climbing into another person's skin

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Climbing Into Another Person's Skin

In my book club we recently read and discussed the book, To Kill A Mockingbird by Harper Lee.
Here is an excerpt:

Atticus stood up and walked to the end of the porch. When he completed his examination of the wisteria vine he strolled back to me.

“First of all,” he said, “if you can learn a simple trick, Scout, you’ll get along a lot better with all kinds of folks. You never really understand a person until you consider things from his point of view—“

“Sir?”

“— until you climb into his skin and walk around in it.”


I was reminded of this passage recently when I was in a coaching appointment with a client who was feeling frustrated with an employee. From the perspective of Carol (Note: I have changed the names to ensure privacy), it was a clear cut issue. The staff person, Jane, was not doing her job and instead was only completing the work that she enjoyed.

After describing her concerns, I asked Carol to pretend that she was Jane. I asked Carol to talk about the situation from this new point of view. It was fascinating for both of us to notice how easy it was for her to imagine Jane’s viewpoint. Of course, we didn’t really know if that was how Jane thought without checking it out with her. I suggested that Carol now take the point of view of another staff person in the office and describe the situation again.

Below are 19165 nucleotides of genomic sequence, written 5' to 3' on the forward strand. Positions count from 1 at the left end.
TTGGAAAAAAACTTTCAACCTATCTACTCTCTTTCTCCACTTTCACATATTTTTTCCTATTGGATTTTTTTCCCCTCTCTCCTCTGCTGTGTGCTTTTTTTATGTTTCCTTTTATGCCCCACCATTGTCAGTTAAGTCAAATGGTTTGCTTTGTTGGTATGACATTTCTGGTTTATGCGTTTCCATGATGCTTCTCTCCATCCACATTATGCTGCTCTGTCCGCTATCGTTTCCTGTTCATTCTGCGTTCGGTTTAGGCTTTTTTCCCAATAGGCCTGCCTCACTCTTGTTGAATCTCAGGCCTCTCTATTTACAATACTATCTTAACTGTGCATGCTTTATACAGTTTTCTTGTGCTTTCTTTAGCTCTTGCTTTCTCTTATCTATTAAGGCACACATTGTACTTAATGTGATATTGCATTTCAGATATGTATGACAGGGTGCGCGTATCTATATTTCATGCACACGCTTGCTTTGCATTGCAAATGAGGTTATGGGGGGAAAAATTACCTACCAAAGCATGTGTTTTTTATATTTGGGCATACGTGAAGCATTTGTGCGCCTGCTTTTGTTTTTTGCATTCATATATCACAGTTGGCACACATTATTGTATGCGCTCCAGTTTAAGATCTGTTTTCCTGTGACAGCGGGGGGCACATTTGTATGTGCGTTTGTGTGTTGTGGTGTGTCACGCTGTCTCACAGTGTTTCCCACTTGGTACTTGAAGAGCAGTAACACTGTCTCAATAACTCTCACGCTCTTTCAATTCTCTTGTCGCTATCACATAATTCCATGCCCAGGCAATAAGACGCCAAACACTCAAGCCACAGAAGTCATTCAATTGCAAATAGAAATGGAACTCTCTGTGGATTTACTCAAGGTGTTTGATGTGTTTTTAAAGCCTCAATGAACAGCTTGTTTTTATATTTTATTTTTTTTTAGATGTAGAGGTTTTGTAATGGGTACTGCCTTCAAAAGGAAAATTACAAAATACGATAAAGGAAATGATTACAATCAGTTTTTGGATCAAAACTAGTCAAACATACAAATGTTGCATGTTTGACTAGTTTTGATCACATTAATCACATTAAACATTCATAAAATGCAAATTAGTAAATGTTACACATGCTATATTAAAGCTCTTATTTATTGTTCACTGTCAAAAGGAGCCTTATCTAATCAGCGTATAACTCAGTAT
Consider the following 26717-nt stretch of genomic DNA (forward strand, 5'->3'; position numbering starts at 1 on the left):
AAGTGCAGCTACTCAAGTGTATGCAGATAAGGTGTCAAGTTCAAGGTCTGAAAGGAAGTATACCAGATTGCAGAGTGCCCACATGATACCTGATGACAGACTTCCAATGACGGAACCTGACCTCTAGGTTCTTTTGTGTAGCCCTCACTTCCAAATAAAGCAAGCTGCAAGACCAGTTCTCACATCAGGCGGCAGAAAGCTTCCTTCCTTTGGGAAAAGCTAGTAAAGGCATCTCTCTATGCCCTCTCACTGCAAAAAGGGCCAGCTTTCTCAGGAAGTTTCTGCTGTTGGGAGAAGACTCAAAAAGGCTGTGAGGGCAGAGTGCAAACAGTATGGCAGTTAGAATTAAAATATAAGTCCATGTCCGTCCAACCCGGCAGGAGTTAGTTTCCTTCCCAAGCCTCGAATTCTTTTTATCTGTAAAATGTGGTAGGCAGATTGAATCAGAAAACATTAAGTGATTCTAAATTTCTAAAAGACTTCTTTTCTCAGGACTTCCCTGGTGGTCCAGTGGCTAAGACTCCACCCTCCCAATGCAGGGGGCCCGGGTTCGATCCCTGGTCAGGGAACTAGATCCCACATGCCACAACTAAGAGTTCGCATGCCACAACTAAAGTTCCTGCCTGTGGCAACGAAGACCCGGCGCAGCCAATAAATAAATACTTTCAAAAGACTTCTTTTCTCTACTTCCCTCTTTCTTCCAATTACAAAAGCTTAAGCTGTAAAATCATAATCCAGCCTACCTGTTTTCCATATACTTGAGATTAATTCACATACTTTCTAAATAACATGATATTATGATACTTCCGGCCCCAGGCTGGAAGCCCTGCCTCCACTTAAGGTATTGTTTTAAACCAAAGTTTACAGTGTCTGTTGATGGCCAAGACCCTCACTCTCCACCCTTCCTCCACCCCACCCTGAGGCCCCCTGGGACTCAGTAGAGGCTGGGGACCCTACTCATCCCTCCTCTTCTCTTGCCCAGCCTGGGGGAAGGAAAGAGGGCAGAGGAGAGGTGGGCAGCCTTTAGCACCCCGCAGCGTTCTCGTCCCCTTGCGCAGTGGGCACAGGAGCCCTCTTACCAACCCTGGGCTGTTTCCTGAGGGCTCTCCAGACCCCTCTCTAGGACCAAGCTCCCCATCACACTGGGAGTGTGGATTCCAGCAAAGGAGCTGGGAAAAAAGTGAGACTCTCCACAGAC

From this exercise, Carol understood that there were several ways to look at the situation. She decided to meet with Jane again but to handle the meeting in a different way than she had in the past. Carol arranged a time when they could meet in private and when they would not be distracted by the phones. Carol described her concerns and her expectations of what needed to get done. She said that she wanted to find a solution to the situation that would work for both of them and needed Jane’s input. She then asked Jane to talk about how she saw her work and responsibilities and asked her to comment on Carol’s concerns.

Jane talked about how she enjoyed some parts of her job and always did those tasks first. She would put most of her time and energy into the responsibilities that she liked doing. Then she would run out of time to do the other tasks that either she didn’t enjoy or didn’t believe that she knew how to effectively complete.

With this information, Carol and Jane were then able to come up with a plan to address these issues. They decided to provide Jane with more training in the area of her job where she felt she lacked knowledge. Carol proposed to Jane that she would have another employee to do one of the tasks that Jane did not enjoy and that Jane would then arrange her time to spend one hour in the morning doing one of the other tasks that she wasn’t crazy about.

Jane was grateful for this compromise and so far, it is working well. The work is now getting done and Jane and Carol are both happier. They were able to step into each other’s skin and in doing so they could come up with a plan that worked for each of them.

© Sue Schleifer, August 2009

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